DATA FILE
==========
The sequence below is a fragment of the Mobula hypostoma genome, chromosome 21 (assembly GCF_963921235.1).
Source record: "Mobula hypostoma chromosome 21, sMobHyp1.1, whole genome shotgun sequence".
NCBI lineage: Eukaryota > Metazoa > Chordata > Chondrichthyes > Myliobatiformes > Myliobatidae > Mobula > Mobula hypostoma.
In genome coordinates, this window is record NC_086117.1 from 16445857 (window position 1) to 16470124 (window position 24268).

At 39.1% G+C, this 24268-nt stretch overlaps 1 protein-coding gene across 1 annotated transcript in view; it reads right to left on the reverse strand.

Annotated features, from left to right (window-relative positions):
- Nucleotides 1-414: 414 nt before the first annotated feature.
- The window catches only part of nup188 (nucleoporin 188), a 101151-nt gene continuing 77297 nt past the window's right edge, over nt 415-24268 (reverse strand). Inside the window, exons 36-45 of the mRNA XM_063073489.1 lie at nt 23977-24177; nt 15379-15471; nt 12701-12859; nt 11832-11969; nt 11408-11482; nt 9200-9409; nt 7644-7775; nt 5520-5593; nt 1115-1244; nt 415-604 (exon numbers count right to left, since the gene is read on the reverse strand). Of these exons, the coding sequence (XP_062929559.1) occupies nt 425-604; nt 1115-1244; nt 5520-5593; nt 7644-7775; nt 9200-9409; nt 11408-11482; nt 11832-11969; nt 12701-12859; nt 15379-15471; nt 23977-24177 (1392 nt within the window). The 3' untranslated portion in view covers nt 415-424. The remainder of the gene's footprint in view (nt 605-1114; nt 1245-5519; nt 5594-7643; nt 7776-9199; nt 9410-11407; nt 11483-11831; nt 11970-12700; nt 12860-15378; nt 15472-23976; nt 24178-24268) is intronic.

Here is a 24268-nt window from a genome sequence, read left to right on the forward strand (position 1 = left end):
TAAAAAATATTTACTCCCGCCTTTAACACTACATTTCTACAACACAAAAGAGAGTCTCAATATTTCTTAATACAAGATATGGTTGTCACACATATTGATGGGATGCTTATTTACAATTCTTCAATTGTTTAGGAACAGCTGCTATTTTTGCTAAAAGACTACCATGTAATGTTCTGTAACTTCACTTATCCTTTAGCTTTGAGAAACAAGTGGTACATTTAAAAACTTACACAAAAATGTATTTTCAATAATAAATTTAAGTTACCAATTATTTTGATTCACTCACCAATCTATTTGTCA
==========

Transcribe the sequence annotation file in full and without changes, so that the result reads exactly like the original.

The sequence below is a fragment of the Mobula hypostoma genome, chromosome 21 (assembly GCF_963921235.1).
Source record: "Mobula hypostoma chromosome 21, sMobHyp1.1, whole genome shotgun sequence".
NCBI lineage: Eukaryota > Metazoa > Chordata > Chondrichthyes > Myliobatiformes > Myliobatidae > Mobula > Mobula hypostoma.
In genome coordinates, this window is record NC_086117.1 from 16445857 (window position 1) to 16470124 (window position 24268).

At 39.1% G+C, this 24268-nt stretch overlaps 1 protein-coding gene across 1 annotated transcript in view; it reads right to left on the reverse strand.

Annotated features, from left to right (window-relative positions):
- Nucleotides 1-414: 414 nt before the first annotated feature.
- The window catches only part of nup188 (nucleoporin 188), a 101151-nt gene continuing 77297 nt past the window's right edge, over nt 415-24268 (reverse strand). Inside the window, exons 36-45 of the mRNA XM_063073489.1 lie at nt 23977-24177; nt 15379-15471; nt 12701-12859; nt 11832-11969; nt 11408-11482; nt 9200-9409; nt 7644-7775; nt 5520-5593; nt 1115-1244; nt 415-604 (exon numbers count right to left, since the gene is read on the reverse strand). Of these exons, the coding sequence (XP_062929559.1) occupies nt 425-604; nt 1115-1244; nt 5520-5593; nt 7644-7775; nt 9200-9409; nt 11408-11482; nt 11832-11969; nt 12701-12859; nt 15379-15471; nt 23977-24177 (1392 nt within the window). The 3' untranslated portion in view covers nt 415-424. The remainder of the gene's footprint in view (nt 605-1114; nt 1245-5519; nt 5594-7643; nt 7776-9199; nt 9410-11407; nt 11483-11831; nt 11970-12700; nt 12860-15378; nt 15472-23976; nt 24178-24268) is intronic.

Here is a 24268-nt window from a genome sequence, read left to right on the forward strand (position 1 = left end):
TAAAAAATATTTACTCCCGCCTTTAACACTACATTTCTACAACACAAAAGAGAGTCTCAATATTTCTTAATACAAGATATGGTTGTCACACATATTGATGGGATGCTTATTTACAATTCTTCAATTGTTTAGGAACAGCTGCTATTTTTGCTAAAAGACTACCATGTAATGTTCTGTAACTTCACTTATCCTTTAGCTTTGAGAAACAAGTGGTACATTTAAAAACTTACACAAAAATGTATTTTCAATAATAAATTTAAGTTACCAATTATTTTGATTCACTCACCAATCTATTTGTCA